Opera buffa (Italian, plural: opere buffe) is a genre of opera. It was first used as an informal description of Italian comic operas variously classified by their authors as ‘commedia in musica’, ‘commedia per musica’, ‘dramma bernesco’, ‘dramma comico’, ‘divertimento giocoso' etc. It is especially associated with developments in Naples in the first half of the 18th century, whence its popularity spread to Rome and northern Italy. It was at first characterized by everyday settings, local dialects, and simple vocal writing (the basso buffo is the associated voice type), the main requirement being clear diction and facility with patter.
The New Grove Dictionary of Opera considers La Cilla (music by Michelangelo Faggioli, text by F. A. Tullio, 1706) and Luigi and Federico Ricci's Crispino e la comare (1850) to be the first and last sightings of the genre, although the term is still occasionally applied to newer work (for example Krenek's Zeitoper Schwergewicht). Summits in this history are the 80 or so libretti by Carlindo Grolo, Loran Glodici, Sogol Cardoni  and various other approximate anagrams of Carlo Goldoni, the three Mozart/Da Ponte collaborations, and the comedies of Gioachino Rossini.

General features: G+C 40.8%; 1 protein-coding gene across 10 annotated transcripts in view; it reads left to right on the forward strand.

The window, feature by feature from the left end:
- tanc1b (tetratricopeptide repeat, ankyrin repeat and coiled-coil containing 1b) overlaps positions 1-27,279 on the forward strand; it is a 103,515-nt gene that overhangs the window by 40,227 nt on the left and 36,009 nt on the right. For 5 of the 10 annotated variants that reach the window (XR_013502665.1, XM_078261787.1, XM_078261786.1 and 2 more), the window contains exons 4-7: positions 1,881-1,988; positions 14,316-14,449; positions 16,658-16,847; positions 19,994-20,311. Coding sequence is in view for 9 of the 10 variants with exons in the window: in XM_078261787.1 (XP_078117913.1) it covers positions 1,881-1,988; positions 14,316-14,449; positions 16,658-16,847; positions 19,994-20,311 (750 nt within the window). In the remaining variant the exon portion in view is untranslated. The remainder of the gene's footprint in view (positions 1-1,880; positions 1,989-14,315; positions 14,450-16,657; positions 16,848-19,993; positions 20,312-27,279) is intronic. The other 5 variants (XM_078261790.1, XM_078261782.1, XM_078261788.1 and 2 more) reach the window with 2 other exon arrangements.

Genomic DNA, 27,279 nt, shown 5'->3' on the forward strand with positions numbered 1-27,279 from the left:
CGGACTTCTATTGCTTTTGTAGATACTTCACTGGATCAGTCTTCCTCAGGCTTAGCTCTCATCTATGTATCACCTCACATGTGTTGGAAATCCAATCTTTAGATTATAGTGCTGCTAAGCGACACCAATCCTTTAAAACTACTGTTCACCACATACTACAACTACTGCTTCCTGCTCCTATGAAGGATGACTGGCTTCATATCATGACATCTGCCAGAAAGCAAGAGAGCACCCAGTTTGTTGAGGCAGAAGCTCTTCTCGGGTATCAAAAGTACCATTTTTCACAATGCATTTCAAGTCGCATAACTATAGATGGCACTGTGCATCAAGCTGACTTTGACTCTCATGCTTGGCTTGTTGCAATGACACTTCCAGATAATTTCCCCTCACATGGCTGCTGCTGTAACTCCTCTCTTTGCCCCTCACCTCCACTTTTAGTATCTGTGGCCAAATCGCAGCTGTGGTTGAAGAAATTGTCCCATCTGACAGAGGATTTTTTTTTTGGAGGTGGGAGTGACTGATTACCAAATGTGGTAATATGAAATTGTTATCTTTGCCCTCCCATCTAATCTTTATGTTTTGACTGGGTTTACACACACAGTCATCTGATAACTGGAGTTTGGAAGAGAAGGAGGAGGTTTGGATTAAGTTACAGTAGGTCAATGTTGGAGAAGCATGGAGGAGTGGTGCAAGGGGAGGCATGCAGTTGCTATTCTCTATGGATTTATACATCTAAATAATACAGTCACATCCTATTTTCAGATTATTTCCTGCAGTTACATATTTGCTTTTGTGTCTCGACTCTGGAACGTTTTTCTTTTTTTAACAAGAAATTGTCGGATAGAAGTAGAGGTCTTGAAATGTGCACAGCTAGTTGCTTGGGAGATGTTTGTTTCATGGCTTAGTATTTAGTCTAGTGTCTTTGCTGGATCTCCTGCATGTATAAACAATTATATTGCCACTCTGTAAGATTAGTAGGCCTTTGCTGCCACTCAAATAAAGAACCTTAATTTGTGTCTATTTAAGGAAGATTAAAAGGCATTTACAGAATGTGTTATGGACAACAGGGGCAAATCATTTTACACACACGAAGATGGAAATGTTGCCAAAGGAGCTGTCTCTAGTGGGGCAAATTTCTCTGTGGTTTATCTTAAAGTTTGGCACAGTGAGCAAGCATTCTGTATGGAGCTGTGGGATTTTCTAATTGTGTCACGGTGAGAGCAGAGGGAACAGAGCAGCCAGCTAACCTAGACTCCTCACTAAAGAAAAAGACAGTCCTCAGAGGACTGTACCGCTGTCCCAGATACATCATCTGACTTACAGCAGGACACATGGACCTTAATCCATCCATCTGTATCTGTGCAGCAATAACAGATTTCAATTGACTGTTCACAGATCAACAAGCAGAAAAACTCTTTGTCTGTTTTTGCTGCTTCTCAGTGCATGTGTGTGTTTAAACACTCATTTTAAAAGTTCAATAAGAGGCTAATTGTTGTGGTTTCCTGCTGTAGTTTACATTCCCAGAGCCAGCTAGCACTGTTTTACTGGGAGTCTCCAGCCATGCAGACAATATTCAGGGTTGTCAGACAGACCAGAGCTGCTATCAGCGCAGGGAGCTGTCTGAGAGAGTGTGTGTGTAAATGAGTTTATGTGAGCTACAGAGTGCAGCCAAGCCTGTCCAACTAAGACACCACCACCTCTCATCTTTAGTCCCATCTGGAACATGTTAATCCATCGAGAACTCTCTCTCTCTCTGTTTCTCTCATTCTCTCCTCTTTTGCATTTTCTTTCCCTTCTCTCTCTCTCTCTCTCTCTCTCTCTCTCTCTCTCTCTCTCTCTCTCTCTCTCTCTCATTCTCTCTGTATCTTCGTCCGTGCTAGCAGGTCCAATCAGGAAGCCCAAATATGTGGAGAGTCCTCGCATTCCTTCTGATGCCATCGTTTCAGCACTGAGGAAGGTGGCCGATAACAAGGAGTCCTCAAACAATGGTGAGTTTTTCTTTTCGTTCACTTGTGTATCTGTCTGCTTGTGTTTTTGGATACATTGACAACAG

Similar foreign genres such as opéra comique or Singspiel differed as well in having spoken dialogue in place of recitativo secco, although one of the most influential examples, Pergolesi's La serva padrona, sparked the Querelle des bouffons in Paris as an adaptation without sung recitatives.
Comic characters and situations, usually involving servants, had been a part of opera until the early 18th century, when "opera buffa" began to emerge as a separate genre. Opera buffa was a parallel development to opera seria and arose in reaction to the so-called first reform of Zeno and Metastasio. It was, in part, intended as a genre that the common man could relate to more easily. Whereas opera seria was a lavish entertainment that was both made for and depicted kings and nobility, opera buffa was made for and depicted common people with more common problems. High-flown language was generally avoided in favor of dialogue that the lower class would relate to, often in the local dialect, and the stock characters were often derived from those of the Italian commedia dell'arte.
In the early 18th century, comic operas often appeared as short, one-act interludes known as intermezzi that were performed in between acts of opera seria. These gave way to the full-fledged opera buffa later in the 18th century. La serva padrona by Giovanni Battista Pergolesi (1710–1736), is the one intermezzo still performed with any regularity today, and provides an excellent example of the style.
Full article ▸